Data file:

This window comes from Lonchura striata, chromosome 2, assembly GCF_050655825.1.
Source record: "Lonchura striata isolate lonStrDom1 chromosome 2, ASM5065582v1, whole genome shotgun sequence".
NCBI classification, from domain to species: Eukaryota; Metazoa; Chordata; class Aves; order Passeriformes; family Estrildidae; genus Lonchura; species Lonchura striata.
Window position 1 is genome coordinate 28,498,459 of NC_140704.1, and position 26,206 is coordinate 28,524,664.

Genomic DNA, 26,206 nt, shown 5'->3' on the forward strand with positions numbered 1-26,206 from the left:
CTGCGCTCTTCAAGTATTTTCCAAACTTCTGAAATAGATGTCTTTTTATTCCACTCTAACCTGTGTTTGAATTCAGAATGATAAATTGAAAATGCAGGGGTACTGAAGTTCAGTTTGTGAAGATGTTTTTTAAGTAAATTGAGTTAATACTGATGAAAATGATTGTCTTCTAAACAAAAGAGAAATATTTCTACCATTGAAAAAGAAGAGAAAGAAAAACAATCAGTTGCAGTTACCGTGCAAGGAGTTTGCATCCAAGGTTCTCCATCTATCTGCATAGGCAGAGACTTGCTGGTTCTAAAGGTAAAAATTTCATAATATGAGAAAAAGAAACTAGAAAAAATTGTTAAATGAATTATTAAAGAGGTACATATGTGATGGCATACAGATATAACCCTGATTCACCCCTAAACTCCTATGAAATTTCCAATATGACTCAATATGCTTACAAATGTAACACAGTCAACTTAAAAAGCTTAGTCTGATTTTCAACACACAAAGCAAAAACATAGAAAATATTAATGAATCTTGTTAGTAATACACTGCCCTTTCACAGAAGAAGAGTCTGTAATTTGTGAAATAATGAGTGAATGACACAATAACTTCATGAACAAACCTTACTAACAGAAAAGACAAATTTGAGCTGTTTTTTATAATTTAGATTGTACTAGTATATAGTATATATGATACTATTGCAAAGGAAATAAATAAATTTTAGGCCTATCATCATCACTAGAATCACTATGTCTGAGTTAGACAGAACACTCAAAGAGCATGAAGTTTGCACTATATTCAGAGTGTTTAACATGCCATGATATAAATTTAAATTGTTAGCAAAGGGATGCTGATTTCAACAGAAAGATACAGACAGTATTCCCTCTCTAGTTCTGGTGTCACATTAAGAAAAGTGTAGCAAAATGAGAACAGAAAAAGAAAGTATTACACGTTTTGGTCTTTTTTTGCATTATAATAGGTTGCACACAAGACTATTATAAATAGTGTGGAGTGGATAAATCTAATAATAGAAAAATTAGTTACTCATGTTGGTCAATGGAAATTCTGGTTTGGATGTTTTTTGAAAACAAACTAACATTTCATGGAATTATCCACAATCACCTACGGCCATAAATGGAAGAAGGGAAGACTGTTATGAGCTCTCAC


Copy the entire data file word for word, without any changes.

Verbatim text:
This window comes from Lonchura striata, chromosome 2, assembly GCF_050655825.1.
Source record: "Lonchura striata isolate lonStrDom1 chromosome 2, ASM5065582v1, whole genome shotgun sequence".
NCBI classification, from domain to species: Eukaryota; Metazoa; Chordata; class Aves; order Passeriformes; family Estrildidae; genus Lonchura; species Lonchura striata.
Window position 1 is genome coordinate 28,498,459 of NC_140704.1, and position 26,206 is coordinate 28,524,664.

Genomic DNA, 26,206 nt, shown 5'->3' on the forward strand with positions numbered 1-26,206 from the left:
CTGCGCTCTTCAAGTATTTTCCAAACTTCTGAAATAGATGTCTTTTTATTCCACTCTAACCTGTGTTTGAATTCAGAATGATAAATTGAAAATGCAGGGGTACTGAAGTTCAGTTTGTGAAGATGTTTTTTAAGTAAATTGAGTTAATACTGATGAAAATGATTGTCTTCTAAACAAAAGAGAAATATTTCTACCATTGAAAAAGAAGAGAAAGAAAAACAATCAGTTGCAGTTACCGTGCAAGGAGTTTGCATCCAAGGTTCTCCATCTATCTGCATAGGCAGAGACTTGCTGGTTCTAAAGGTAAAAATTTCATAATATGAGAAAAAGAAACTAGAAAAAATTGTTAAATGAATTATTAAAGAGGTACATATGTGATGGCATACAGATATAACCCTGATTCACCCCTAAACTCCTATGAAATTTCCAATATGACTCAATATGCTTACAAATGTAACACAGTCAACTTAAAAAGCTTAGTCTGATTTTCAACACACAAAGCAAAAACATAGAAAATATTAATGAATCTTGTTAGTAATACACTGCCCTTTCACAGAAGAAGAGTCTGTAATTTGTGAAATAATGAGTGAATGACACAATAACTTCATGAACAAACCTTACTAACAGAAAAGACAAATTTGAGCTGTTTTTTATAATTTAGATTGTACTAGTATATAGTATATATGATACTATTGCAAAGGAAATAAATAAATTTTAGGCCTATCATCATCACTAGAATCACTATGTCTGAGTTAGACAGAACACTCAAAGAGCATGAAGTTTGCACTATATTCAGAGTGTTTAACATGCCATGATATAAATTTAAATTGTTAGCAAAGGGATGCTGATTTCAACAGAAAGATACAGACAGTATTCCCTCTCTAGTTCTGGTGTCACATTAAGAAAAGTGTAGCAAAATGAGAACAGAAAAAGAAAGTATTACACGTTTTGGTCTTTTTTTGCATTATAATAGGTTGCACACAAGACTATTATAAATAGTGTGGAGTGGATAAATCTAATAATAGAAAAATTAGTTACTCATGTTGGTCAATGGAAATTCTGGTTTGGATGTTTTTTGAAAACAAACTAACATTTCATGGAATTATCCACAATCACCTACGGCCATAAATGGAAGAAGGGAAGACTGTTATGAGCTCTCAC